Subject: Barbarrossa - the not-so-surprising attack|
From: "Bill Howell. Hussar. Alberta. Canada" <>
Date: Wed, 7 Mar 2018 07:01:01 -0700
To: "Gordon Ball. PEng Aircraft Landing Nav Systems. Ottawa"
It's seems clear that the "Barbarossa" attack by Germany against Russia was anything but a surprise. The Russians had excellent information starting almost a year before hand, from top level spies, from monitoring of activity in the border regions, and from a variety of other sources, probably including Enigma and other decoding. To me, the real question is why didn't Russia attack first, as they had been preparing for an offensive for some time.
The advantages of not attacking were enormous and long-lasting (even until today!), as the ally of [Germany,Japan] and great enemy of the [UK,USA] suddenly became their close comrades. Huge material shipments and payments into Russia greatly helped their efforts. Their newly-established position as victims and Allies, and Franklin Delano Roosevelt's puppet-like following of Stalin's orders, were critical to the giant post-war expansion of the USSR and of Communism throughout the world. Unfortunately for Russia, the ineffectiveness of the [UK,USA] did not result in a continental European presence of the Allies until after the Italy campaigns, when June 1944 D-Day was launched.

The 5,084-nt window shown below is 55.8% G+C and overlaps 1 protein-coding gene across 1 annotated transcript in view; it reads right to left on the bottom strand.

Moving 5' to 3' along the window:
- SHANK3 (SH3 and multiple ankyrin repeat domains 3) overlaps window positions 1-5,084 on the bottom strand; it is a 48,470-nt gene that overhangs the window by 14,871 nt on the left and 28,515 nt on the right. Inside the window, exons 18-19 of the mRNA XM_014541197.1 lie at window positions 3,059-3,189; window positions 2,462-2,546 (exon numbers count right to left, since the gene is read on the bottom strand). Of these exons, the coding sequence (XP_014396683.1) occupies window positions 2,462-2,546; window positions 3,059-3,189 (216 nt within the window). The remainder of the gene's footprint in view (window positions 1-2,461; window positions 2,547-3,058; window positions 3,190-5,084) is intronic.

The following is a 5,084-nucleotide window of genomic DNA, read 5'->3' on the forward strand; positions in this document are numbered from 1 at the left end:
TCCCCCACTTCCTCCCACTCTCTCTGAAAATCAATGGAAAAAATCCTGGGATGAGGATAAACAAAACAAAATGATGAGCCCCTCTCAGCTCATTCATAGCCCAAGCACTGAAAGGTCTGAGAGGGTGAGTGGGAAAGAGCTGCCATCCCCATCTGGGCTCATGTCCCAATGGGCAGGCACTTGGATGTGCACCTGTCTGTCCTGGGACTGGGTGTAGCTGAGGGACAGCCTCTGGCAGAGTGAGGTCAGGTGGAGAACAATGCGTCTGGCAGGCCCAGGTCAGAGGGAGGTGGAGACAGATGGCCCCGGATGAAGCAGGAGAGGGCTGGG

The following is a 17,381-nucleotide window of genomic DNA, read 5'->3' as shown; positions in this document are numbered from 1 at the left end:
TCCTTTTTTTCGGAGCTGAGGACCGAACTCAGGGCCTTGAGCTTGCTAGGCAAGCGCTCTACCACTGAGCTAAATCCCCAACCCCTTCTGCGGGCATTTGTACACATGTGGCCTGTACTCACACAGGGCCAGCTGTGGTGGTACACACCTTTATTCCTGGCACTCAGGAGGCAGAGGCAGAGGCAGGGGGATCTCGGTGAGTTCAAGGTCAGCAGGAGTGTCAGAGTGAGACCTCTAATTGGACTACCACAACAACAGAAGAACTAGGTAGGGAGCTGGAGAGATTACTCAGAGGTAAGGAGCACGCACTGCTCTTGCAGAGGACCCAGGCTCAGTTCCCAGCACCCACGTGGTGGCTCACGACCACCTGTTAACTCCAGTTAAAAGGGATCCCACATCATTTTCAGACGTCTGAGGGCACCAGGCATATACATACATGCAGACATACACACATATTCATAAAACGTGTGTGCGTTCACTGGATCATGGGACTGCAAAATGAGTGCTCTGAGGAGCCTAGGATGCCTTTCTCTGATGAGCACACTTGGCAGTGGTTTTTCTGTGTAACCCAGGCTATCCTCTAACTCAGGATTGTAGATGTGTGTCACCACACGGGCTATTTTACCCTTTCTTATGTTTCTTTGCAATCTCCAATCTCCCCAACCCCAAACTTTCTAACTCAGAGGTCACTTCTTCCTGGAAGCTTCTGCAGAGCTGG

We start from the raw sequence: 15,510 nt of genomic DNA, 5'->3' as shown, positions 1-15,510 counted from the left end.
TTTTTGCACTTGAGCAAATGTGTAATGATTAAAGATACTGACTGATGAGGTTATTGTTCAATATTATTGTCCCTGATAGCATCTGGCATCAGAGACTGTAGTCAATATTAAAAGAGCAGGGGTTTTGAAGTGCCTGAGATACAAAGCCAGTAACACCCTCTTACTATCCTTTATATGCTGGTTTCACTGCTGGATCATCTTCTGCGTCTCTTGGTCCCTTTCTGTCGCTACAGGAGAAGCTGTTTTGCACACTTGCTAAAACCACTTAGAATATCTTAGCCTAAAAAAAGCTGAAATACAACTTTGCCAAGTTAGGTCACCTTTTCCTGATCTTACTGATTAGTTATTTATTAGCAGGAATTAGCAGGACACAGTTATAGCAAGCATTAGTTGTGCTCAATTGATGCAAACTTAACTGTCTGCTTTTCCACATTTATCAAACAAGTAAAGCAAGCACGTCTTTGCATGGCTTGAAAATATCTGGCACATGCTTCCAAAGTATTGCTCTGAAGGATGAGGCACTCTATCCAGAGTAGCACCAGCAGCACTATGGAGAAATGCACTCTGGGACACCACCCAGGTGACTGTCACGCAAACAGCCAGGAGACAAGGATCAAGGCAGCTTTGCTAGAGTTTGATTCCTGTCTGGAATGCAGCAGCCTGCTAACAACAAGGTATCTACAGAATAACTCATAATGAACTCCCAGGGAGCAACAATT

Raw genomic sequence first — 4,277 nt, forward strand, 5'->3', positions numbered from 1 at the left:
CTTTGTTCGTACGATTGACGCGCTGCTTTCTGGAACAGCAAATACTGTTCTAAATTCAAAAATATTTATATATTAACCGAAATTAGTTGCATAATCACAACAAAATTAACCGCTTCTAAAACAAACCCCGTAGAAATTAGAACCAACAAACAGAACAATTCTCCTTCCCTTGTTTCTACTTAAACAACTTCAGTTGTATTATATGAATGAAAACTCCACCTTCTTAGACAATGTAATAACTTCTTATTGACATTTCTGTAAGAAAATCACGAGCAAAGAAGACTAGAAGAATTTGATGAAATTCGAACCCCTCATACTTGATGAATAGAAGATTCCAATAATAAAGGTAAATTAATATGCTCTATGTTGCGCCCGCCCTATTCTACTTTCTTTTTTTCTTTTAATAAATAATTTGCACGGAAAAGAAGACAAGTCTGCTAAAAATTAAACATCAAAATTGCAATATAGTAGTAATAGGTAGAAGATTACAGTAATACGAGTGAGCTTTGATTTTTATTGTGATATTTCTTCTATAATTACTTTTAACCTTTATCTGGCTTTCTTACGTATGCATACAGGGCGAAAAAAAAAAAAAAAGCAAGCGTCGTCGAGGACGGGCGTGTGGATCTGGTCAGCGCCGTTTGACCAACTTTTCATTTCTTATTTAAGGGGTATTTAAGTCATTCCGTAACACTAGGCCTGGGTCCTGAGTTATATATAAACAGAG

The cost in equipment and lives was enormous - entire armies were destroyed during Barbarossa. But Russia's traditional defense-in-depth (3 North-South major fronts?) and scorched earth tactics won again, as they had often in history. Still, I am sure that I am unaware of key factors that tipped this decision, even beyond he ghost of Tamerlane (Timur Lenk, and other spellings).